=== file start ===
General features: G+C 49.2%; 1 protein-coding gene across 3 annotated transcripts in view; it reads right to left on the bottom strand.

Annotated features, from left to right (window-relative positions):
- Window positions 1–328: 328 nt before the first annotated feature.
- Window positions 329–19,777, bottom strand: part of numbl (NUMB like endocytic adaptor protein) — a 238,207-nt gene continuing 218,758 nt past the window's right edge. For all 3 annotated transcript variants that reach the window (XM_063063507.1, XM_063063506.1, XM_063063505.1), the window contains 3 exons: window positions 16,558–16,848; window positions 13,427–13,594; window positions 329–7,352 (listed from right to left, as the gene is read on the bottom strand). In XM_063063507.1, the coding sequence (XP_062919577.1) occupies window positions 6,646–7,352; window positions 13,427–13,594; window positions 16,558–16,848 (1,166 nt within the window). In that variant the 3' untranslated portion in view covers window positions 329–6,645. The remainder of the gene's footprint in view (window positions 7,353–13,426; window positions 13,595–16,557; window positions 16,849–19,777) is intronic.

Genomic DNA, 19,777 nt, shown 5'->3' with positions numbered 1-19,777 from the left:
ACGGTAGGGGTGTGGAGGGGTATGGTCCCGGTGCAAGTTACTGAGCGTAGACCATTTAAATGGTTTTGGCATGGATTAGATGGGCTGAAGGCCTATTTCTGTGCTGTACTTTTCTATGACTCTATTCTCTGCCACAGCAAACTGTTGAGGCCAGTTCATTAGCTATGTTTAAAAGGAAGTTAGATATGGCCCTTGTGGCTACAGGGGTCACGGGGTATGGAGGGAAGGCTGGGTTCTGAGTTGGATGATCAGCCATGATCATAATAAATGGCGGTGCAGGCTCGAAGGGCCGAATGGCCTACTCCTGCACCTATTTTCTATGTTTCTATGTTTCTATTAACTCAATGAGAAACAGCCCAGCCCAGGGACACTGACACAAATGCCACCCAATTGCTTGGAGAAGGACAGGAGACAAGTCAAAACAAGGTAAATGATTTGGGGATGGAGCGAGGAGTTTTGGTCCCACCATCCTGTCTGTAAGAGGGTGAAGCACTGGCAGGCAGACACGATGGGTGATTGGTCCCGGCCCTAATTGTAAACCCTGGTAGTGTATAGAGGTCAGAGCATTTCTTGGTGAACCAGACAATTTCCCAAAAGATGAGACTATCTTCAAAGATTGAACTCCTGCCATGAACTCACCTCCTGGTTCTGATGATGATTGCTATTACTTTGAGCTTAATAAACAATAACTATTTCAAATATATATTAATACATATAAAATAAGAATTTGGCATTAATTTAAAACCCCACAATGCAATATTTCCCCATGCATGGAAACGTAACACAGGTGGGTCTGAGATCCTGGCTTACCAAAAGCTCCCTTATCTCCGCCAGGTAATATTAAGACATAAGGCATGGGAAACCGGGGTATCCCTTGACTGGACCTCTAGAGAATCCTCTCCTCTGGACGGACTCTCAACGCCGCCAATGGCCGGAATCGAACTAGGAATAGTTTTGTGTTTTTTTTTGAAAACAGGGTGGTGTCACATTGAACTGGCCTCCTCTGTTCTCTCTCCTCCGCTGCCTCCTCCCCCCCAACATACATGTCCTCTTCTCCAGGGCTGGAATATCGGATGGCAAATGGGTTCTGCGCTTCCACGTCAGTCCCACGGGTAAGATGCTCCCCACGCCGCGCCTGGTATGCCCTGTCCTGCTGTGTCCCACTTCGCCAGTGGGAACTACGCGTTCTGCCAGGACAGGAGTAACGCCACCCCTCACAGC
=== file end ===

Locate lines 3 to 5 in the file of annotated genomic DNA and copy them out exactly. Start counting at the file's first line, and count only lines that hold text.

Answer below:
- Window positions 1–328: 328 nt before the first annotated feature.
- Window positions 329–19,777, bottom strand: part of numbl (NUMB like endocytic adaptor protein) — a 238,207-nt gene continuing 218,758 nt past the window's right edge. For all 3 annotated transcript variants that reach the window (XM_063063507.1, XM_063063506.1, XM_063063505.1), the window contains 3 exons: window positions 16,558–16,848; window positions 13,427–13,594; window positions 329–7,352 (listed from right to left, as the gene is read on the bottom strand). In XM_063063507.1, the coding sequence (XP_062919577.1) occupies window positions 6,646–7,352; window positions 13,427–13,594; window positions 16,558–16,848 (1,166 nt within the window). In that variant the 3' untranslated portion in view covers window positions 329–6,645. The remainder of the gene's footprint in view (window positions 7,353–13,426; window positions 13,595–16,557; window positions 16,849–19,777) is intronic.

Genomic DNA, 19,777 nt, shown 5'->3' with positions numbered 1-19,777 from the left: